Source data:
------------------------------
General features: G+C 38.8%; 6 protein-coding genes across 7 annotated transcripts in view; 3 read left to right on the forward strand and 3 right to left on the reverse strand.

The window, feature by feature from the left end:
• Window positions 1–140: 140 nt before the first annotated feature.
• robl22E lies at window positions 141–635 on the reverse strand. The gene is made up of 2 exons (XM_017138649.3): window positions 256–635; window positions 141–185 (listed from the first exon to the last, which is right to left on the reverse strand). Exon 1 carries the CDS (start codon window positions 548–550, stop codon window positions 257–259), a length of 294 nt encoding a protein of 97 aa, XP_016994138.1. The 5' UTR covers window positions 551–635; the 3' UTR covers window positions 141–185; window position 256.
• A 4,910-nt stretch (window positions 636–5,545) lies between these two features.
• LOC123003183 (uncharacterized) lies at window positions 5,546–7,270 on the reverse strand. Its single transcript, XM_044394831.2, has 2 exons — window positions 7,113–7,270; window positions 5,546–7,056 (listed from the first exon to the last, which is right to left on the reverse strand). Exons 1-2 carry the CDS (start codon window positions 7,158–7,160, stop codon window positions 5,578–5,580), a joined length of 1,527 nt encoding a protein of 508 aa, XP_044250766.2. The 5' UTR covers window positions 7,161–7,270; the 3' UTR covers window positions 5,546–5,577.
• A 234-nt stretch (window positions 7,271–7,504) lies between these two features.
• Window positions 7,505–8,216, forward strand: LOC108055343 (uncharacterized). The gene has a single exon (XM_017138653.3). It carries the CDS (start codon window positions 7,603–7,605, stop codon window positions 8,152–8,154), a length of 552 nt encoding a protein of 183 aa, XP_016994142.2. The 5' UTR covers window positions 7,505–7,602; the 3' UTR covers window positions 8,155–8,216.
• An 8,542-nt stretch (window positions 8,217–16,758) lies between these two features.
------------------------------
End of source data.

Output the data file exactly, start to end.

General features: G+C 38.8%; 6 protein-coding genes across 7 annotated transcripts in view; 3 read left to right on the forward strand and 3 right to left on the reverse strand.

The window, feature by feature from the left end:
• Window positions 1–140: 140 nt before the first annotated feature.
• robl22E lies at window positions 141–635 on the reverse strand. The gene is made up of 2 exons (XM_017138649.3): window positions 256–635; window positions 141–185 (listed from the first exon to the last, which is right to left on the reverse strand). Exon 1 carries the CDS (start codon window positions 548–550, stop codon window positions 257–259), a length of 294 nt encoding a protein of 97 aa, XP_016994138.1. The 5' UTR covers window positions 551–635; the 3' UTR covers window positions 141–185; window position 256.
• A 4,910-nt stretch (window positions 636–5,545) lies between these two features.
• LOC123003183 (uncharacterized) lies at window positions 5,546–7,270 on the reverse strand. Its single transcript, XM_044394831.2, has 2 exons — window positions 7,113–7,270; window positions 5,546–7,056 (listed from the first exon to the last, which is right to left on the reverse strand). Exons 1-2 carry the CDS (start codon window positions 7,158–7,160, stop codon window positions 5,578–5,580), a joined length of 1,527 nt encoding a protein of 508 aa, XP_044250766.2. The 5' UTR covers window positions 7,161–7,270; the 3' UTR covers window positions 5,546–5,577.
• A 234-nt stretch (window positions 7,271–7,504) lies between these two features.
• Window positions 7,505–8,216, forward strand: LOC108055343 (uncharacterized). The gene has a single exon (XM_017138653.3). It carries the CDS (start codon window positions 7,603–7,605, stop codon window positions 8,152–8,154), a length of 552 nt encoding a protein of 183 aa, XP_016994142.2. The 5' UTR covers window positions 7,505–7,602; the 3' UTR covers window positions 8,155–8,216.
• An 8,542-nt stretch (window positions 8,217–16,758) lies between these two features.